Letters to an American Christian (A Review)

Bruce Ashford, provost of Southeastern Baptist Theological Seminary, has written a valuable resource for Christians seeking to navigate our current cultural and political milieu without compromising Christian conviction.

Written in the form of letters to a young Christian in college Ashford addresses a wide range of issues. He addresses the role faith plays in the Christians public life, making clear that one’s faith influences life in both the public and private spheres. Ashford often makes clear that often times there is a reductionistic understanding of issues such as immigration on both the right and the left.  He helps readers think through hot-topic issues such as transgender movement and how Christians should respond to it.

I hope this book would have a wide readership and that those who read it will actually be moved to more thoughtful interaction with the issues of our day. If social media is any indication many believers are more prone to knee-jerk reaction than thoughtful response to the challenging cultural issues of our day. If you’re a parent of a teenager I would strongly recommend getting this book and studying it alongside your child. If your a pastor or youth pastor it would be a beneficial resource for believers of all ages.

Disclosure: I received a review copy of the book from the publisher for the purpose of reviewing it. The opinions I have expressed are my own, and I was not required to write a positive review.

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Jesus Revolution (A Review)

Jesus Revolution: How God Transformed an Unlikely Generation and How He Can Do It Again Today by [Laurie, Greg, Vaughn, Ellen]

Jesus Revolution by Greg Laurie & Ellen Vaughn

Looking at our contemporary context many find themselves asking if anything can transform a drug-addled and sexually confused culture. In this book which recounts how a generation which was much like the current one saw a mighty work of God. In this book Greg Laurie and Ellen Vaughn provides readers an eyewitness account of the Jesus Movement of the 60s and 70s especially as in relation to Laurie, Chuck Smith, and Calvary Chapel in California.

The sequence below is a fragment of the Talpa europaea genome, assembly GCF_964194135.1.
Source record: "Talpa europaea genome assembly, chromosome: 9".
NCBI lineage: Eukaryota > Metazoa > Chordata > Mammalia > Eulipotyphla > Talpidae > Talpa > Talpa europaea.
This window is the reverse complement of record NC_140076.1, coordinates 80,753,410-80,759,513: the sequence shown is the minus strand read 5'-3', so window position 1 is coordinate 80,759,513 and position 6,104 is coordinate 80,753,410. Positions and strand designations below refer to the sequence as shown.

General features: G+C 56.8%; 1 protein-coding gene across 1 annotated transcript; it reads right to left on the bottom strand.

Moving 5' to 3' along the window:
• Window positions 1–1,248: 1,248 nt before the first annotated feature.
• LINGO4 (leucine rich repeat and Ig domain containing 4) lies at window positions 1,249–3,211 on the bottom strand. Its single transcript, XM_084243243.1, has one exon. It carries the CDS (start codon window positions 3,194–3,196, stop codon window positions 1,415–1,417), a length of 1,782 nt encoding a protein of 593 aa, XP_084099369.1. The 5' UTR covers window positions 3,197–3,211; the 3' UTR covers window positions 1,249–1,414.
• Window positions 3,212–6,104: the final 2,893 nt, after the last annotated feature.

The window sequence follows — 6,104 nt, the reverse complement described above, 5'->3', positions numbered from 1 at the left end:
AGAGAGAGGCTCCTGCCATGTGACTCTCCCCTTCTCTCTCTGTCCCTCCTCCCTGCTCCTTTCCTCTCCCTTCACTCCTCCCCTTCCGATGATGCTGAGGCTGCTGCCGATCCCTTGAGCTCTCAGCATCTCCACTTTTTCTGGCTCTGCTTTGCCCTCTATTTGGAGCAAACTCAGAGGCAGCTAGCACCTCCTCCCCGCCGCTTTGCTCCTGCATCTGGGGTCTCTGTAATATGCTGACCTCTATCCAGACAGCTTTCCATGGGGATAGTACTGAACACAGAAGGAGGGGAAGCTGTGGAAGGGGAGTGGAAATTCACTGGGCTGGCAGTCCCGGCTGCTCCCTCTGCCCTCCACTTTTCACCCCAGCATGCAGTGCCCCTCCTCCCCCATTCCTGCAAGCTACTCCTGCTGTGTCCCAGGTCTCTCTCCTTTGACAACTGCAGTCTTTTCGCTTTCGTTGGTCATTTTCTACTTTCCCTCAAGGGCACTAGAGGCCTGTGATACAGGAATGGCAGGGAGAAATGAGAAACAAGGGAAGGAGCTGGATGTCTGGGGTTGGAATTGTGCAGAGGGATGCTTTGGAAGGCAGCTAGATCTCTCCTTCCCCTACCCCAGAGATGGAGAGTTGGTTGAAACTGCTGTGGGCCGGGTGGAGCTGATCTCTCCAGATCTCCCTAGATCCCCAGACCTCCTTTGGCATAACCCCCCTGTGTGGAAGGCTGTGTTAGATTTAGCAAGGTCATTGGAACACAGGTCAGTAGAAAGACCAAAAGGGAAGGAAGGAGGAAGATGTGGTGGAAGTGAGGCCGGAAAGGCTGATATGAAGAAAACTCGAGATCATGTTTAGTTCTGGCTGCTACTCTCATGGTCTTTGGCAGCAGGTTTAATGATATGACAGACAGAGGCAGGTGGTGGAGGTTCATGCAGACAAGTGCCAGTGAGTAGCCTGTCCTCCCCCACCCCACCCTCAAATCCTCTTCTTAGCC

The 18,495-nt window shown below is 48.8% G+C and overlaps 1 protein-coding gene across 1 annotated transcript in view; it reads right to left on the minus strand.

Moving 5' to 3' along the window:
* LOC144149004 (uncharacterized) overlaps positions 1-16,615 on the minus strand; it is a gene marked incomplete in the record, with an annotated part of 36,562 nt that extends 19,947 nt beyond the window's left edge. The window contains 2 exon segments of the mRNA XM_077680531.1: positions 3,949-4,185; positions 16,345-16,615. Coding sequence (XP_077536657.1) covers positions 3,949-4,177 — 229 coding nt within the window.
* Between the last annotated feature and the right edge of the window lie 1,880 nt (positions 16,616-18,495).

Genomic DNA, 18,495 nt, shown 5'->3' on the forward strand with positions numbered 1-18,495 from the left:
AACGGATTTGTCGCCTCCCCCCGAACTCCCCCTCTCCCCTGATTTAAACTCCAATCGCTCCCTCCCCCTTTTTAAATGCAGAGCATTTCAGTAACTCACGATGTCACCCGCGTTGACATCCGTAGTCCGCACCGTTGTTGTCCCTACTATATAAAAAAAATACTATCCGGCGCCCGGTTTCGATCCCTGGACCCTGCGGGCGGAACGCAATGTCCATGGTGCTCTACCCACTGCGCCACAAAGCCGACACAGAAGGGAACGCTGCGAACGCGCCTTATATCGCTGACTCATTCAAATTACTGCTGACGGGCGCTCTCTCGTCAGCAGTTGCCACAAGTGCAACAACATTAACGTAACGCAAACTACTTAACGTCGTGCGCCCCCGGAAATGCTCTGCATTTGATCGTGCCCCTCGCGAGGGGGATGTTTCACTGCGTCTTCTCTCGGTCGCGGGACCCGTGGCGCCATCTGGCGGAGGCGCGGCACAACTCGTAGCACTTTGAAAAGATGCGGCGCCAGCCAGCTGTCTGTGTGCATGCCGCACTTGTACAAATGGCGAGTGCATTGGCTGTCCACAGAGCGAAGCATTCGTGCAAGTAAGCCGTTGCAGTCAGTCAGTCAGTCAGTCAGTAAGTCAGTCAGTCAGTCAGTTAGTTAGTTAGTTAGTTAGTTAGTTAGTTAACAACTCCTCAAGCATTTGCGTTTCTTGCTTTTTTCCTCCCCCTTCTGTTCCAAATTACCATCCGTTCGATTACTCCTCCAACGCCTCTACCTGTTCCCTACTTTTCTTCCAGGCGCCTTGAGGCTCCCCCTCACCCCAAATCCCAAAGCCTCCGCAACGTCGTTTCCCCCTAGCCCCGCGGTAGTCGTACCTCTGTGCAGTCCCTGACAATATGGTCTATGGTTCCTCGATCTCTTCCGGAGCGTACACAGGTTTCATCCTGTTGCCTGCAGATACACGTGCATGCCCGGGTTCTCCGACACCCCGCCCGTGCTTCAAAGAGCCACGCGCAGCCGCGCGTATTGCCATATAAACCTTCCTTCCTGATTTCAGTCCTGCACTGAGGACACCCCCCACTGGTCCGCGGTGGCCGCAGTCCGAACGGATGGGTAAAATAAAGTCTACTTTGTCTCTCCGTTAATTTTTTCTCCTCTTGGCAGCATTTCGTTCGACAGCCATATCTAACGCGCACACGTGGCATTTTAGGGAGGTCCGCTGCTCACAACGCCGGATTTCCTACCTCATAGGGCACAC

Having not had a great familiarity with the Jesus Movement I have found this book to be both historically informative and encouraging. Like any revival in the history of the church there were extremes and at times false converts, but as is seen in this book there was lasting good that occurred as a result of that movement. As the authors note in their concluding chapter, “Revivals are unorganized, messy, and fraught with risks for those who are not wearing the full armor of God (p. 245).”

I hope other readers will be as encouraged by this book and see the need of revival in the church today. While revival, a genuine work of God, cannot be manufactured it is something we should all pray for.

Disclosure: I received a review copy of the book from the publisher for the purpose of reviewing it. The opinions I have expressed are my own, and I was not required to write a positive review.

The Call (A Review)

The Call by Os Guinness

The Call since its original publication 20 years ago has become a spiritual classic. In this work Os Guinness provides readers with a better understanding of the biblical teaching regarding the call of God.

In thirty chapters Guinness addresses the many different aspects of God as they are found in Scripture ranging from such topics as the call to be a distinct people in the world today to the final call of death in which believers are called home. This book is biblicaly rooted and gospel-centered. In every chapter one finds there is material for reflection and conviction. For instance in chapter 20 Guinness addresses the dangers of greed in relation to God’s exclusive call on our life. He points to the contrast of a calling economy and a commercial economy, pointing readers the fact that we are to live life for God’s sake. The chapters are short and this edition includes a study guide in the back to help readers reflect on the call of God. This book would lend itself well to either reading in a group study or as a daily devotional.